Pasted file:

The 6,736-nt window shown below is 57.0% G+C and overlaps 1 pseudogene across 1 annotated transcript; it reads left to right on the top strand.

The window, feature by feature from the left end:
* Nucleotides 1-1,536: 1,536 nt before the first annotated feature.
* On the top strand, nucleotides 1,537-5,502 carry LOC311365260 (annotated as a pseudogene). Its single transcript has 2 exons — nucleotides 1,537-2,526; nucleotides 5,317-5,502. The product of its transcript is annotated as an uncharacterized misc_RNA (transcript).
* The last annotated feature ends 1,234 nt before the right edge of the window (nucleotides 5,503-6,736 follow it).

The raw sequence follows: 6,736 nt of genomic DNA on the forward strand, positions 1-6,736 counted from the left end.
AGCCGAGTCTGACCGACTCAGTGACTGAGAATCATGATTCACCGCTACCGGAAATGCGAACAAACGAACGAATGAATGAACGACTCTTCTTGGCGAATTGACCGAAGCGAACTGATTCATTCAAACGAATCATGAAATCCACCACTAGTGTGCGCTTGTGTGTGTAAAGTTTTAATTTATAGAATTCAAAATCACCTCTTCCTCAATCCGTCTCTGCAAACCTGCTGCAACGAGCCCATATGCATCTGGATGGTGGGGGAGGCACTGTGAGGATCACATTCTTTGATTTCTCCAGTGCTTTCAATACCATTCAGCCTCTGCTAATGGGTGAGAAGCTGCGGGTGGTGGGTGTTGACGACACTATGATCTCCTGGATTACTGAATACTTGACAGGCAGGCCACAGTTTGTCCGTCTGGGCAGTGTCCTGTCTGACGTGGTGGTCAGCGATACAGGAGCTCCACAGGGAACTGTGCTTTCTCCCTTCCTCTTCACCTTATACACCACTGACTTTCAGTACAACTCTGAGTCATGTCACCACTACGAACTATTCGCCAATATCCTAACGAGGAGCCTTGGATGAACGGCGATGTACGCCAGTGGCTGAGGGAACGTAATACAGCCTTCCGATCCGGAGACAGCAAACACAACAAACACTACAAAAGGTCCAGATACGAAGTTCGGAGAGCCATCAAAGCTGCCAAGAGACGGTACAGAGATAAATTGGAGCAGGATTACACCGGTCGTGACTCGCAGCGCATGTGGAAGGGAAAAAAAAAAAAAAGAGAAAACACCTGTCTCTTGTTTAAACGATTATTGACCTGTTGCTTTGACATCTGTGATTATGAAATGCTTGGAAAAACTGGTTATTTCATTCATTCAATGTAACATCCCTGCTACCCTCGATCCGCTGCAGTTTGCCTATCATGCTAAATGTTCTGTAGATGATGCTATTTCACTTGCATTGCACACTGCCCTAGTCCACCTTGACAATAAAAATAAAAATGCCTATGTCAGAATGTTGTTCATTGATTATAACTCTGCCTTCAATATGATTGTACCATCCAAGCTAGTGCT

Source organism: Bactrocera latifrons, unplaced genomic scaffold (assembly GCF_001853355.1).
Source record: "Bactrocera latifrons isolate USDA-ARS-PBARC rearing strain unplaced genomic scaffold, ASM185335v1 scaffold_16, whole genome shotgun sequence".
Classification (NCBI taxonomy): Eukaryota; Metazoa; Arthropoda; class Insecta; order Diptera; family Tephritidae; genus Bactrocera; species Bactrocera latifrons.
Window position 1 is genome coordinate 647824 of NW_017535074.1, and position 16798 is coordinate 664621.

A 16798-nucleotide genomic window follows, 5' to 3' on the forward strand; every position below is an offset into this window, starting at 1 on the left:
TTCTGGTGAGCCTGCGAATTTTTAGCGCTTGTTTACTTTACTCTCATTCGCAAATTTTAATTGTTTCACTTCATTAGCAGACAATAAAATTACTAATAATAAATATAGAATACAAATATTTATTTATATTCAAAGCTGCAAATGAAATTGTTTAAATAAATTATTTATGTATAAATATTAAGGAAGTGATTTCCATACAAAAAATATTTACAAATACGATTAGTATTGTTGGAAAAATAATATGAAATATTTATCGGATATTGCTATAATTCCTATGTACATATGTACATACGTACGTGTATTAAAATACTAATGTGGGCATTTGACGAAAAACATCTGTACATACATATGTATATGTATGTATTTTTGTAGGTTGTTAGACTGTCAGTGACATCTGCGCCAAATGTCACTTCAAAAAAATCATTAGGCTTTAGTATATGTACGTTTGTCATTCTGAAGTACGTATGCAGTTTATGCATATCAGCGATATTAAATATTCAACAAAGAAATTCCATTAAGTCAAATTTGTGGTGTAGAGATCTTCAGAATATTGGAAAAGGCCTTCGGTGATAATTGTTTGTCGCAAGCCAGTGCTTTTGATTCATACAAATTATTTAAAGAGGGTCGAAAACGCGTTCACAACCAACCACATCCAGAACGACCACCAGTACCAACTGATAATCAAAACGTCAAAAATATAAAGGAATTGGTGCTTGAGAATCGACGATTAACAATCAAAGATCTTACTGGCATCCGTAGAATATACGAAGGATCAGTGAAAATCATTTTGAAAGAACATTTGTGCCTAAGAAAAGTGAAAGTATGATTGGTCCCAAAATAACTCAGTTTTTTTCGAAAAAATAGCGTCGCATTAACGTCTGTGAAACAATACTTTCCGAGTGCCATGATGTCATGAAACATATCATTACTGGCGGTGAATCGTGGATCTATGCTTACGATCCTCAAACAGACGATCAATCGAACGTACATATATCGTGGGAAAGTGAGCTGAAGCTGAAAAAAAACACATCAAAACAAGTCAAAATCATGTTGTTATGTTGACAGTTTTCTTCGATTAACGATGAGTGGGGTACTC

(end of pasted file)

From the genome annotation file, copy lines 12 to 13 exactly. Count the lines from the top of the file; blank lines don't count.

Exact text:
A 16798-nucleotide genomic window follows, 5' to 3' on the forward strand; every position below is an offset into this window, starting at 1 on the left:
TTCTGGTGAGCCTGCGAATTTTTAGCGCTTGTTTACTTTACTCTCATTCGCAAATTTTAATTGTTTCACTTCATTAGCAGACAATAAAATTACTAATAATAAATATAGAATACAAATATTTATTTATATTCAAAGCTGCAAATGAAATTGTTTAAATAAATTATTTATGTATAAATATTAAGGAAGTGATTTCCATACAAAAAATATTTACAAATACGATTAGTATTGTTGGAAAAATAATATGAAATATTTATCGGATATTGCTATAATTCCTATGTACATATGTACATACGTACGTGTATTAAAATACTAATGTGGGCATTTGACGAAAAACATCTGTACATACATATGTATATGTATGTATTTTTGTAGGTTGTTAGACTGTCAGTGACATCTGCGCCAAATGTCACTTCAAAAAAATCATTAGGCTTTAGTATATGTACGTTTGTCATTCTGAAGTACGTATGCAGTTTATGCATATCAGCGATATTAAATATTCAACAAAGAAATTCCATTAAGTCAAATTTGTGGTGTAGAGATCTTCAGAATATTGGAAAAGGCCTTCGGTGATAATTGTTTGTCGCAAGCCAGTGCTTTTGATTCATACAAATTATTTAAAGAGGGTCGAAAACGCGTTCACAACCAACCACATCCAGAACGACCACCAGTACCAACTGATAATCAAAACGTCAAAAATATAAAGGAATTGGTGCTTGAGAATCGACGATTAACAATCAAAGATCTTACTGGCATCCGTAGAATATACGAAGGATCAGTGAAAATCATTTTGAAAGAACATTTGTGCCTAAGAAAAGTGAAAGTATGATTGGTCCCAAAATAACTCAGTTTTTTTCGAAAAAATAGCGTCGCATTAACGTCTGTGAAACAATACTTTCCGAGTGCCATGATGTCATGAAACATATCATTACTGGCGGTGAATCGTGGATCTATGCTTACGATCCTCAAACAGACGATCAATCGAACGTACATATATCGTGGGAAAGTGAGCTGAAGCTGAAAAAAAACACATCAAAACAAGTCAAAATCATGTTGTTATGTTGACAGTTTTCTTCGATTAACGATGAGTGGGGTACTC